Concrete Garden Bench

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Concrete Garden Bench

Rated 2 out of 5 by Bobb from Nice Product But? This kit makes a nice bench for the yard or patio. Pavestone makes a quality product. However this kit does not come with a wood bench. You must purchase the bench materials separately and build it at an extra cost. The bench kit comes only with pave stones to make the stands to support the bench. For the price without a bench its not a good value. I purchased the materials to make the bench i.e. the pave stone, lumber, nails and wood stain for much less than the price of the kit at my HD. So if you want a bench, purchase the materials at HD separately and save some money. Date published: 2016-05-18

Concrete Garden Bench

Garden Benches and Outdoor Furniture seating. Statue.com large selection of stone garden benches stools and sculptural seating for you to choose from. We chose to carry many cast stone garden benches because the cast stone material is much more durable and weather resistant than any other materials. Every good garden needs a place for people to sit down and take in the beauty of their surroundings. Statue.com has assembled a nice selection of stone garden benches for you to choose from. We chose to carry stone as opposed to concrete garden benches because the cast stone material is much more durable and weather resistant than their concrete counterparts. Style is what really counts and we have classical curved garden benches and straight wooden benches based on the American cottage look. There are sculptural animal garden benches featuring turtles, bears, and lions as well as many other decorative benches. Statue.com offers an exquisite collection of garden benches.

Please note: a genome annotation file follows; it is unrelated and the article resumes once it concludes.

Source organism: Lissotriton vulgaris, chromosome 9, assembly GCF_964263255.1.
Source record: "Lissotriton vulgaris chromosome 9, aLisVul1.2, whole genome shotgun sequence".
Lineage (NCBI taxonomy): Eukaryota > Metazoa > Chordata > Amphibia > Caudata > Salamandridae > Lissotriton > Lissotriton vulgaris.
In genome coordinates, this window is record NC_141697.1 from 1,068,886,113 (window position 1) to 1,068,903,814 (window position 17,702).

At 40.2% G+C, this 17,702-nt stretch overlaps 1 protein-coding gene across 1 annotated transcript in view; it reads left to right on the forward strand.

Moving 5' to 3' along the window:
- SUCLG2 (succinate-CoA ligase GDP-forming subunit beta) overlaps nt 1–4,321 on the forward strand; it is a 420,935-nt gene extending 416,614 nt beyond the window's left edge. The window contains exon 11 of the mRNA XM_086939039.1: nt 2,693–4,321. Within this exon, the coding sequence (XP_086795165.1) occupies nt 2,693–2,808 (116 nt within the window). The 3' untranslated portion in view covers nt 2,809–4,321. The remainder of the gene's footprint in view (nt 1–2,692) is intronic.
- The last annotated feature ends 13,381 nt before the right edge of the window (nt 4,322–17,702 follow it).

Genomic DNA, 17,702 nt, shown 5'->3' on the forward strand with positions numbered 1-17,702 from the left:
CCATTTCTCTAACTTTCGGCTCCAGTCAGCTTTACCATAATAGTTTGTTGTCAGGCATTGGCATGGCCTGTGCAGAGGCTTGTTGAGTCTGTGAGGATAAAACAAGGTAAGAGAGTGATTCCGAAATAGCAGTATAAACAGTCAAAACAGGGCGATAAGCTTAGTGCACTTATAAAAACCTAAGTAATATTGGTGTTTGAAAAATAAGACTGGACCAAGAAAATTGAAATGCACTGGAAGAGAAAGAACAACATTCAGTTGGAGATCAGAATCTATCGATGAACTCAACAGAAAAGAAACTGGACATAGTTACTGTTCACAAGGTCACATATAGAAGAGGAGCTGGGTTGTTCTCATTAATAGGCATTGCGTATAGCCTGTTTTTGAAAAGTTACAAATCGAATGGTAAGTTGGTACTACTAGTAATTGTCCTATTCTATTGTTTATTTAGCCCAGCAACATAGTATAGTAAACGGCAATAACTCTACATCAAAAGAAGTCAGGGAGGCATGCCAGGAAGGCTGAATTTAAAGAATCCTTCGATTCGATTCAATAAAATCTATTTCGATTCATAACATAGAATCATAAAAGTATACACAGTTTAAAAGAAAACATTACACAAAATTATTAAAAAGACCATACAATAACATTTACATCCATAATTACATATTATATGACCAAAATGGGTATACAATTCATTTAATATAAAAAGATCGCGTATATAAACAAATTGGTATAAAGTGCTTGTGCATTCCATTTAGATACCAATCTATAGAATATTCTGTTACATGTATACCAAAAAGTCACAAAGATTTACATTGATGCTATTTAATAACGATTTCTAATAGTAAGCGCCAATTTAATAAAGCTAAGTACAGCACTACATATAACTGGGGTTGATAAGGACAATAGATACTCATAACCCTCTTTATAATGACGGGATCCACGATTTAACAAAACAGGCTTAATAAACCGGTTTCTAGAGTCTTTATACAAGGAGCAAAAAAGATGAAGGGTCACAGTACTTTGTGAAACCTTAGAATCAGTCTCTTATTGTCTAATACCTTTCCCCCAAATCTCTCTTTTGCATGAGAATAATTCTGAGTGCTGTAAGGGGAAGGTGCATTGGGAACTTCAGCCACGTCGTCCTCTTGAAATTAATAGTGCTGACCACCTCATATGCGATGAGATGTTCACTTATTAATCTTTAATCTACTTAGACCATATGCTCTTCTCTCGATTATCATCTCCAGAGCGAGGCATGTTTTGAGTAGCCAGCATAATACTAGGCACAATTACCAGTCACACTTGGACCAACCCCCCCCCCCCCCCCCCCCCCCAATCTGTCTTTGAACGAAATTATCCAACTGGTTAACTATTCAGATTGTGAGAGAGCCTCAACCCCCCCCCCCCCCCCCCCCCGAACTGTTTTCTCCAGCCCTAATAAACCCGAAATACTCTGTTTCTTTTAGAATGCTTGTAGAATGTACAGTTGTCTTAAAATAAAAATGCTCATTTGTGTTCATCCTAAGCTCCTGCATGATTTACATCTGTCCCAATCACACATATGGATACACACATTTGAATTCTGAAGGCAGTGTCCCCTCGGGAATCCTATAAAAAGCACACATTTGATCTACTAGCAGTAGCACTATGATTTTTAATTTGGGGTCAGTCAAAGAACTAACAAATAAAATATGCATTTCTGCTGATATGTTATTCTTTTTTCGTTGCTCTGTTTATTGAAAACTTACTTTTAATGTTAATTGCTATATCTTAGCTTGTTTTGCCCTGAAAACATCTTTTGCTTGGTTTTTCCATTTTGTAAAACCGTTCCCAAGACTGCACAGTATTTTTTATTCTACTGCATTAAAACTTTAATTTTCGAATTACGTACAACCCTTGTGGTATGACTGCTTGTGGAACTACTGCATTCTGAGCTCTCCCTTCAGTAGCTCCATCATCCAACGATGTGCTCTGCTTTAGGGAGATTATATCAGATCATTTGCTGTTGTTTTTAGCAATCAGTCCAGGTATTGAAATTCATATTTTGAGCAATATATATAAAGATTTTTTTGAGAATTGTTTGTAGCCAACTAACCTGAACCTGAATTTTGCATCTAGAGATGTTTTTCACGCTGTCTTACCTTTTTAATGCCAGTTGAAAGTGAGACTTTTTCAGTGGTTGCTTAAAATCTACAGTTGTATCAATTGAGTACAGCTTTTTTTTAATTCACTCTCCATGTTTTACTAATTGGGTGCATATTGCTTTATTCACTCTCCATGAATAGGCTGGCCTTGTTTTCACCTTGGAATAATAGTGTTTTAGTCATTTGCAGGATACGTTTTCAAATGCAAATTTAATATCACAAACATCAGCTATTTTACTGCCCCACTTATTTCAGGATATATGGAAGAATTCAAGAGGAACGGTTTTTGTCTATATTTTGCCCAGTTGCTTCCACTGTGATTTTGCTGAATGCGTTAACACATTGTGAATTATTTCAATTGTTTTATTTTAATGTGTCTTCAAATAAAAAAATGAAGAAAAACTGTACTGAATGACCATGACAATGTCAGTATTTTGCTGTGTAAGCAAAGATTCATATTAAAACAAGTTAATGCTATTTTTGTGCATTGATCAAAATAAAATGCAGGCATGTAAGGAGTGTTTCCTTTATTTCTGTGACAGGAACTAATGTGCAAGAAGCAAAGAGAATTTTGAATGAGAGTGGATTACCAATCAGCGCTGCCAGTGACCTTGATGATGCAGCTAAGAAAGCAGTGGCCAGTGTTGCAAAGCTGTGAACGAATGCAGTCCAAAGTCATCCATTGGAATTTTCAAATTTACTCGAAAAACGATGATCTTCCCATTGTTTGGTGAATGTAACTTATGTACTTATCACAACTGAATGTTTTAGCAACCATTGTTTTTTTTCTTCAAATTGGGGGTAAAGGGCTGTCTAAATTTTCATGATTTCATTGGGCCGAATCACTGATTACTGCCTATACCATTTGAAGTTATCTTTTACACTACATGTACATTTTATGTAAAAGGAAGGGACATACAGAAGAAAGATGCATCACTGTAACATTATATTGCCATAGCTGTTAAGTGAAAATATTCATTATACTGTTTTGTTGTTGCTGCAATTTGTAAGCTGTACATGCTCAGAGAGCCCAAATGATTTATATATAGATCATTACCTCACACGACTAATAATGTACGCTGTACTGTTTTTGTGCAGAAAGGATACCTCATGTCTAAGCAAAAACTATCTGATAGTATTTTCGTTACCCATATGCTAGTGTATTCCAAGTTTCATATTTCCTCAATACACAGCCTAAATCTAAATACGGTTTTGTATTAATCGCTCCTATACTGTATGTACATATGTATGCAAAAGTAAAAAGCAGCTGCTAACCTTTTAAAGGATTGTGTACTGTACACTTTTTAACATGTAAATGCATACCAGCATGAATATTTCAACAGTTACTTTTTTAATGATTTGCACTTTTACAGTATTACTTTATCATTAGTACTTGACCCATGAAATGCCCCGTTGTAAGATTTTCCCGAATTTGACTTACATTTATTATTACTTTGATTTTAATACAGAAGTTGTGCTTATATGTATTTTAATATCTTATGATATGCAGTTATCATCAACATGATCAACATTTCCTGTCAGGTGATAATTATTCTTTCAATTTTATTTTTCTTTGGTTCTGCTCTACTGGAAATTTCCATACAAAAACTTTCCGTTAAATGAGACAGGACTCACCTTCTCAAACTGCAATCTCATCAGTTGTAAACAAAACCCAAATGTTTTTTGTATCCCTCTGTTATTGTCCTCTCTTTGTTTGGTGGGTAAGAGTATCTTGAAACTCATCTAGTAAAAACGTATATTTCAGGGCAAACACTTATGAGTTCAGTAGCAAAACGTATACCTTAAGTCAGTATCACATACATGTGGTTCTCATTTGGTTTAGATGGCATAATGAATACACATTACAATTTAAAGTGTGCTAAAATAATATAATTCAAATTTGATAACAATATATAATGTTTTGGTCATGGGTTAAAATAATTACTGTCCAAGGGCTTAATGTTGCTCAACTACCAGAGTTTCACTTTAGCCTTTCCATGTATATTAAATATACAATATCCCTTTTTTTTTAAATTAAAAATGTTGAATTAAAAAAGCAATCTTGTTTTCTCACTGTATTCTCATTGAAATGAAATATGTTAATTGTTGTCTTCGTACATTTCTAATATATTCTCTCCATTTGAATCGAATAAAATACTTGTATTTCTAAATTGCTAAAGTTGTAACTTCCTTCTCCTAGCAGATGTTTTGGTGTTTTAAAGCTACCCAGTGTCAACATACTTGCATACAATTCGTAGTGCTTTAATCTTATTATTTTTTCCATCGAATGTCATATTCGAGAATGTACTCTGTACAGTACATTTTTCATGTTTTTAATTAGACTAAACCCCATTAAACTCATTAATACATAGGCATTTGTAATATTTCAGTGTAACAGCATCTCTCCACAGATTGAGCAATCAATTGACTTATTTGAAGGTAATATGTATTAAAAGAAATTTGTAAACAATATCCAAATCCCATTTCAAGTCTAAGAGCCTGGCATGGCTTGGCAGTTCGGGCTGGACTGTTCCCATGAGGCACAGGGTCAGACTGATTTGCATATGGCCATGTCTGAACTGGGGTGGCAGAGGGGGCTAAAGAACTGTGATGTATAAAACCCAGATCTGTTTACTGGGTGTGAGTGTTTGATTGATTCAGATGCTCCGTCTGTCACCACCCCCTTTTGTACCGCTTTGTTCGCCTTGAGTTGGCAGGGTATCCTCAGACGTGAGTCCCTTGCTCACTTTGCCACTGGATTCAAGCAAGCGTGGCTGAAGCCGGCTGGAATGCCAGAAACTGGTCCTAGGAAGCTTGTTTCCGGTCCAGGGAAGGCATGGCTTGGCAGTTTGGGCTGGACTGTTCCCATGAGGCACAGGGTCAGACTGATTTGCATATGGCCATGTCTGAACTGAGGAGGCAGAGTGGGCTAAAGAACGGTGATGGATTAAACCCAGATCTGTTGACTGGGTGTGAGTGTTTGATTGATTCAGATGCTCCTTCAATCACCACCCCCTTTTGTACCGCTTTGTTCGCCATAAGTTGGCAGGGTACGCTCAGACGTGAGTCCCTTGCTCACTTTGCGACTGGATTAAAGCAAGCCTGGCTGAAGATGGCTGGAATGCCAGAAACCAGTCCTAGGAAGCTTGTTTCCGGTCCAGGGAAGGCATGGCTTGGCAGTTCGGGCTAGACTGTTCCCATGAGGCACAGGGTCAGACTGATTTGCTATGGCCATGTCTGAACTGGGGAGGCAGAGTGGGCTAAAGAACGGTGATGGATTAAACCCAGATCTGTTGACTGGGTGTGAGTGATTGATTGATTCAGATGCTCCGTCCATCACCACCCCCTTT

Concrete Garden Bench

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Benches and Seating Garden Benches and Outdoor Furniture seating. Statue.com large selection of stone garden benches stools and sculptural seating for you to choose from. We chose to carry many cast stone garden benches because the cast stone material is much more durable and weather resistant than any other materials. Every good garden needs a place for people to sit down and take in the beauty of their surroundings. Statue.com has assembled a nice selection of stone garden benches for you to choose from. We chose to carry stone as opposed to concrete garden benches because the cast stone material is much more durable and weather resistant than their concrete counterparts. Style is what really counts and we have classical curved garden benches and straight wooden benches based on the American cottage look. There are sculptural animal garden benches featuring turtles, bears, and lions as well as many other decorative benches. Statue.com offers an exquisite collection of garden benches.

Concrete Garden Bench

Thanks for the advice!

Concrete Garden Bench

I did calculate the amount of rebar that's necessary. It's not a hard calculation, I calculated it with a 300kg force in the middle of the bench. At architectural engineering we always use big safety margins;). The outcome is you need 0,05% of steel in the section cut of the bench. This leads to a steel surface of 30mm2. A piece of 6mm rebar has a surface of 28mm2. So there isn't a lot of rebar necessary. I can tell you a lot more about this kind of calculations, but for this particular bench it isn't really that important. When you make the seat thinner though the needed amount of rebar increases rapidly!

Concrete Garden Bench

I waited longer to demold the bench because i have to flip it upside. When the concrete cures for 2 days it's strong enough to demold. But when you flip the bench upside the corners of the legs will definitely be damaged and chip off.That's why i waited a little bit longer.

Concrete Garden Bench

Concrete Garden Bench

Every good garden needs a place for people to sit down and take in the beauty of their surroundings. Statue.com has assembled a nice selection of stone garden benches for you to choose from. We chose to carry stone as opposed to concrete garden benches because the cast stone material is much more durable and weather resistant than their concrete counterparts. Style is what really counts and we have classical curved garden benches and straight wooden benches based on the American cottage look. There are sculptural animal garden benches featuring turtles, bears, and lions as well as many other decorative benches. Statue.com offers an exquisite collection of garden benches.